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"We are going to have to rewild London and rebuild the biodiversity and the microbiome quality," says Indy Johar. One of the most eye-opening facts of Johar’s lecture was that the global mass of farm animals is now 22 times the weight of all wild animals. This speaks to the massive changes taking place on the planet. The stats are from the first global census of wild mammal biomass, conducted by Weizmann Institute of Science researchers. It reveals the extent to which our natural world is a disappearing one.

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The architect and co-founder of Dark Matter Labs examined the future of London and the huge changes the capital is going to have to deal with at the London Society’s Banister Fletcher lecture. He believes we all need to embrace the harsh realities of the structural transformations the city will undergo and London in the 21st century will have to tackle the scale of the carbon challenge and what that means for new models of building. 

Johar explained the carbon crisis of untrammelled new construction and building. London and European economies need to embrace repair and circular material flows instead. "All of Europe can afford to build 144,000 homes a year" to remain within the carbon budget of the Paris accords. How are we going to deal with the necessary increases in biodiversity, energy transitions, material scarcity and new forms of human development?

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A changing world is already creating volatility. The green belt will have to be a forest belt, believes Johar. So how does London rebuild a forest belt? By fundamentally transforming our energy supply. All of this is going to require a fundamental shift in how we approach problems, by harnessing radical new technologies and accepting that our relationship with the world around us is going to shift in a way that hasn’t happened for 400-500 years.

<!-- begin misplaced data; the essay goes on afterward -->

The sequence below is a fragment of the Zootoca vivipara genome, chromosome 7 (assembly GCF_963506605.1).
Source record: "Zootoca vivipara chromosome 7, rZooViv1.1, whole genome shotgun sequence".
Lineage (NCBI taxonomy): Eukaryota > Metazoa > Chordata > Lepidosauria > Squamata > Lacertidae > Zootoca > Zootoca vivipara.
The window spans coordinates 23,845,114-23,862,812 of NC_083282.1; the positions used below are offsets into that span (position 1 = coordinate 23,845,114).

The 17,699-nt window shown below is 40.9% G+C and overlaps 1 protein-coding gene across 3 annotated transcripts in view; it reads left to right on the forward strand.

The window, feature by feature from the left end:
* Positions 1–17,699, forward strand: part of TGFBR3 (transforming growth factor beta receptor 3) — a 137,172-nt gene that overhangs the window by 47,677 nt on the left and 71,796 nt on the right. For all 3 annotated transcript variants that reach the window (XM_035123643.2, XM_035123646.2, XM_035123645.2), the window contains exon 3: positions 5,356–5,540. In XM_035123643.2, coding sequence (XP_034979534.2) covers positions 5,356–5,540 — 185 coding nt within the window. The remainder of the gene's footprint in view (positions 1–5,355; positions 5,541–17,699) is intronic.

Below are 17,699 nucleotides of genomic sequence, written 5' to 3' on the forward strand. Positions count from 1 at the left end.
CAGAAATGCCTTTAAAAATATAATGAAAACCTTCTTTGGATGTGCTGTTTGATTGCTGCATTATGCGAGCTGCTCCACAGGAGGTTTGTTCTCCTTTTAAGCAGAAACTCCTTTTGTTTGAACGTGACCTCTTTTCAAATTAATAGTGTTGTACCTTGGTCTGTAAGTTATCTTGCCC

The video was recorded live at RIBA, 66 Portland Place, London on 24 April 2024

About Indy Johar

Indy, on behalf of Architecture 00, has co-founded multiple social ventures from Impact Hub Westminster to Impact Hub Birmingham. He was a Good Growth Commissioner for the RSA, RIBA Trustee and Advisor to Mayor of London on Good Growth. Most recently, he has founded Dark Matter - a field laboratory focused on building the institutional infrastructures for radicle civic societies, cities, regions, and towns.

Sir Banister Flight Fletcher

Sir Banister Flight Fletcher (15 February 1866, London – 17 August 1953) was an English architect and architectural historian who, with his father, wrote the first edition of A History of Architecture on the Comparative Method (for the student, craftsman and amateur) which went on to become standard reference for architects, with updated editions published throughout the 20th century.

Fletcher requested that the London Society hold an annual lecture in his name.